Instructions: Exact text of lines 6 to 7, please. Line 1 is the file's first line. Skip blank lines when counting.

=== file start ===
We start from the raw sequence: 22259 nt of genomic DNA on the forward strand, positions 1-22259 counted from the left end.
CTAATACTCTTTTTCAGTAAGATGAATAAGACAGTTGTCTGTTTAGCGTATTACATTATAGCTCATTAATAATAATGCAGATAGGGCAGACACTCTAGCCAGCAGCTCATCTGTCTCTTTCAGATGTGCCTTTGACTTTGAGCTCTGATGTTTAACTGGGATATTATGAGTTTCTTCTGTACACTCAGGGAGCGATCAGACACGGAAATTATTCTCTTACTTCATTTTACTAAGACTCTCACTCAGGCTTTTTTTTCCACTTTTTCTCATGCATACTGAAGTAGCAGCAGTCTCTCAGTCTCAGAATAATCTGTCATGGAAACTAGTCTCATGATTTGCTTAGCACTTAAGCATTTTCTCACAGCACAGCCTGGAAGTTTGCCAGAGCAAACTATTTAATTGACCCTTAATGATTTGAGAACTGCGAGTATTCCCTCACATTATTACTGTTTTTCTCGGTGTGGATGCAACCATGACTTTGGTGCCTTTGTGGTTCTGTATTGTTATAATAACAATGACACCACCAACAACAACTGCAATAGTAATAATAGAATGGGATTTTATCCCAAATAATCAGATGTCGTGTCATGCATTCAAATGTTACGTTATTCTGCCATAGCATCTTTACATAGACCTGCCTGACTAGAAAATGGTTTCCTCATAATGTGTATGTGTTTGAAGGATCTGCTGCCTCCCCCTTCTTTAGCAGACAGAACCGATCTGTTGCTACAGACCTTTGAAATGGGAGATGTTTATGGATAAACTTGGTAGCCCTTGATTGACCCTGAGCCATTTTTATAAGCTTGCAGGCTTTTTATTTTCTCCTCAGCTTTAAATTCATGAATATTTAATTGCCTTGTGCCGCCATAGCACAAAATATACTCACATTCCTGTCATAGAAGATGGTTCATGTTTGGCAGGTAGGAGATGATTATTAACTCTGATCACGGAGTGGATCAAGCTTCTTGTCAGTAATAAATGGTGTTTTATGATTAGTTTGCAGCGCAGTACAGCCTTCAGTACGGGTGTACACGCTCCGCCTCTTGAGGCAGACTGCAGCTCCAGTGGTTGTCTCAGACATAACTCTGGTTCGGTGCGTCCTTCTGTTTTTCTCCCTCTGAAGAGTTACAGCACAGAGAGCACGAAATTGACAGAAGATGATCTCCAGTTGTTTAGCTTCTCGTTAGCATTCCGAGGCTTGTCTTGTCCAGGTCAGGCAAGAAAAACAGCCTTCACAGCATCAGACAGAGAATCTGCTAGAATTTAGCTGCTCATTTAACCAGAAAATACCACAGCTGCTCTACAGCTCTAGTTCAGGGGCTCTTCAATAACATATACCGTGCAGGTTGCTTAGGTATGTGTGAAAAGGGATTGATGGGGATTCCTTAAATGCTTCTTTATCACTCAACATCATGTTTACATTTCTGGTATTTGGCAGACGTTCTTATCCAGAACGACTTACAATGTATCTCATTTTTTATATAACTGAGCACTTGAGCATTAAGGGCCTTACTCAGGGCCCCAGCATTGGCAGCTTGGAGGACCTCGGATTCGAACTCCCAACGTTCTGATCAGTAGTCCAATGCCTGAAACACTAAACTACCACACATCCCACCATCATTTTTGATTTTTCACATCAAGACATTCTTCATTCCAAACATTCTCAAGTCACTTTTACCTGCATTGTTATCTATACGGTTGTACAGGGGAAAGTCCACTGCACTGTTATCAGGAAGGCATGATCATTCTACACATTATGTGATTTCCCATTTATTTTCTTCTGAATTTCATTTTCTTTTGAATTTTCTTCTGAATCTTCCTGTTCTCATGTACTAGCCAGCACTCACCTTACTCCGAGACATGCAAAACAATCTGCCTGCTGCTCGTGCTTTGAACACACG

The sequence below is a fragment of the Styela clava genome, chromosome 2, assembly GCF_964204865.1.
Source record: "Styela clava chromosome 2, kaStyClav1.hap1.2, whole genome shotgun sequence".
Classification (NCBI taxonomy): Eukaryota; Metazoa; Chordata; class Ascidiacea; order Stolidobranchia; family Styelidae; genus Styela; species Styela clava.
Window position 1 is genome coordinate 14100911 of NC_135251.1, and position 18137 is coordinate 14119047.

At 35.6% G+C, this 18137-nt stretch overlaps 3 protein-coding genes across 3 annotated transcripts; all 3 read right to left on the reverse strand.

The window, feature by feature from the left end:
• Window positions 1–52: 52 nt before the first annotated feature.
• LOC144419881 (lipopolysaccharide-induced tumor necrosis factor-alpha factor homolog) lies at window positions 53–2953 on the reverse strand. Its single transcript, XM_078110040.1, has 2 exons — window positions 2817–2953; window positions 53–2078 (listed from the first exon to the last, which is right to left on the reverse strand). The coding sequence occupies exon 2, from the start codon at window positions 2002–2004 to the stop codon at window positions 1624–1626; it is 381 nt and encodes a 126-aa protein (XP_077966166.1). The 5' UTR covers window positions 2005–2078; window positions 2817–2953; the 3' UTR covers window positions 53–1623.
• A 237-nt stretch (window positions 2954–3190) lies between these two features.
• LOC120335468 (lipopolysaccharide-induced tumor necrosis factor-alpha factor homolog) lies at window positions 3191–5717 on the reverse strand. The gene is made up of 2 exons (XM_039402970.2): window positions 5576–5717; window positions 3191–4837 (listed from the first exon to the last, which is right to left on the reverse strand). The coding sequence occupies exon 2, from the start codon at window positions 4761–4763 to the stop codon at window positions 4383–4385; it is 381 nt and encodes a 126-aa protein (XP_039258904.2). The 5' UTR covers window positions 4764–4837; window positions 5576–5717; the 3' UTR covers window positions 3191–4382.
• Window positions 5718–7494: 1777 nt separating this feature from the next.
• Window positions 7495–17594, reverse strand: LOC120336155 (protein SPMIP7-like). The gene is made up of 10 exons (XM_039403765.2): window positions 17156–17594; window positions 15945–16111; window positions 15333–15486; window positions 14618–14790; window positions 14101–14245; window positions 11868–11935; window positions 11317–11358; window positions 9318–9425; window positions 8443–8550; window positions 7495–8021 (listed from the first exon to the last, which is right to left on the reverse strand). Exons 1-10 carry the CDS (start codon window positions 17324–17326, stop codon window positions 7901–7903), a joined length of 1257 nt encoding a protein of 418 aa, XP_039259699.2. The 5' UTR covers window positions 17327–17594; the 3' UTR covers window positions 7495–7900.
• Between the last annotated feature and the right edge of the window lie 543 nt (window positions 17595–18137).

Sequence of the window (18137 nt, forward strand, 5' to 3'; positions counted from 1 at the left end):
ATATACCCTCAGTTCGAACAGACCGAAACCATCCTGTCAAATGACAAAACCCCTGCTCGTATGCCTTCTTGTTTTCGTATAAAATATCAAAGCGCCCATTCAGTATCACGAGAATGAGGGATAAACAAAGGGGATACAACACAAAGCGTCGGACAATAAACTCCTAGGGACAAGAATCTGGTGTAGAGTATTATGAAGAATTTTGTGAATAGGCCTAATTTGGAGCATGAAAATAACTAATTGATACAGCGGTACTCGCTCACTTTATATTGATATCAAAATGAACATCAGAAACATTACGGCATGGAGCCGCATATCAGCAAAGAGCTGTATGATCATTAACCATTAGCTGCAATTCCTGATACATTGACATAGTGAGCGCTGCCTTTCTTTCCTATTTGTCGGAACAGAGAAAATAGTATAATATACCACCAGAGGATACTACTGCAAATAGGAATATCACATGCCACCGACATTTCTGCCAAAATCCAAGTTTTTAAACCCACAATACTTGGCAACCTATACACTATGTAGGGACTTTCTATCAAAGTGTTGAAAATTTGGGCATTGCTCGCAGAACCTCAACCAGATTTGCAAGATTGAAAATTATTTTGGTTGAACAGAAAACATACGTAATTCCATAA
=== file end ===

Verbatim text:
Window position 1 is genome coordinate 14100911 of NC_135251.1, and position 18137 is coordinate 14119047.

At 35.6% G+C, this 18137-nt stretch overlaps 3 protein-coding genes across 3 annotated transcripts; all 3 read right to left on the reverse strand.